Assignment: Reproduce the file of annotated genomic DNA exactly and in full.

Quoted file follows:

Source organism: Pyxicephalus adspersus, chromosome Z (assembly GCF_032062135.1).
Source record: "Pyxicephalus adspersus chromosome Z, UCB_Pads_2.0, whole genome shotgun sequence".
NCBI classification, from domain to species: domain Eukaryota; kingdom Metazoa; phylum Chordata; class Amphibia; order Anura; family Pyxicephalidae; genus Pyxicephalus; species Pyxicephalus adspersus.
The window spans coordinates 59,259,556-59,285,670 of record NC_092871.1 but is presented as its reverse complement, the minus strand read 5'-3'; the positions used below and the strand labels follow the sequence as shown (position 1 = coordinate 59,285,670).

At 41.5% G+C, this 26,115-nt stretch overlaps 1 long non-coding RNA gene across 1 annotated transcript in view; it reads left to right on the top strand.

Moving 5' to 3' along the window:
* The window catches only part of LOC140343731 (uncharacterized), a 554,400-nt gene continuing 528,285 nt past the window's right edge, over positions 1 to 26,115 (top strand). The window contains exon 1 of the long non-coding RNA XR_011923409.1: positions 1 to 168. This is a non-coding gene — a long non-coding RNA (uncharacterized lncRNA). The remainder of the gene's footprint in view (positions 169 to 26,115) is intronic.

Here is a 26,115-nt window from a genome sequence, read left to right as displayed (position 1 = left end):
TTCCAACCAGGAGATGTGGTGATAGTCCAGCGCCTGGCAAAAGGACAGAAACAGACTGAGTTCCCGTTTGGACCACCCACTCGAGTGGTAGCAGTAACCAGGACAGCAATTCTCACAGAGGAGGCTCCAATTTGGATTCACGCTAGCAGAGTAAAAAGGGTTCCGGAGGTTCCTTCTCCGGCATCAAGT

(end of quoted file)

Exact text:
Source organism: Pyxicephalus adspersus, chromosome Z (assembly GCF_032062135.1).
Source record: "Pyxicephalus adspersus chromosome Z, UCB_Pads_2.0, whole genome shotgun sequence".
NCBI classification, from domain to species: domain Eukaryota; kingdom Metazoa; phylum Chordata; class Amphibia; order Anura; family Pyxicephalidae; genus Pyxicephalus; species Pyxicephalus adspersus.
The window spans coordinates 59,259,556-59,285,670 of record NC_092871.1 but is presented as its reverse complement, the minus strand read 5'-3'; the positions used below and the strand labels follow the sequence as shown (position 1 = coordinate 59,285,670).

At 41.5% G+C, this 26,115-nt stretch overlaps 1 long non-coding RNA gene across 1 annotated transcript in view; it reads left to right on the top strand.

Moving 5' to 3' along the window:
* The window catches only part of LOC140343731 (uncharacterized), a 554,400-nt gene continuing 528,285 nt past the window's right edge, over positions 1 to 26,115 (top strand). The window contains exon 1 of the long non-coding RNA XR_011923409.1: positions 1 to 168. This is a non-coding gene — a long non-coding RNA (uncharacterized lncRNA). The remainder of the gene's footprint in view (positions 169 to 26,115) is intronic.

Here is a 26,115-nt window from a genome sequence, read left to right as displayed (position 1 = left end):
TTCCAACCAGGAGATGTGGTGATAGTCCAGCGCCTGGCAAAAGGACAGAAACAGACTGAGTTCCCGTTTGGACCACCCACTCGAGTGGTAGCAGTAACCAGGACAGCAATTCTCACAGAGGAGGCTCCAATTTGGATTCACGCTAGCAGAGTAAAAAGGGTTCCGGAGGTTCCTTCTCCGGCATCAAGT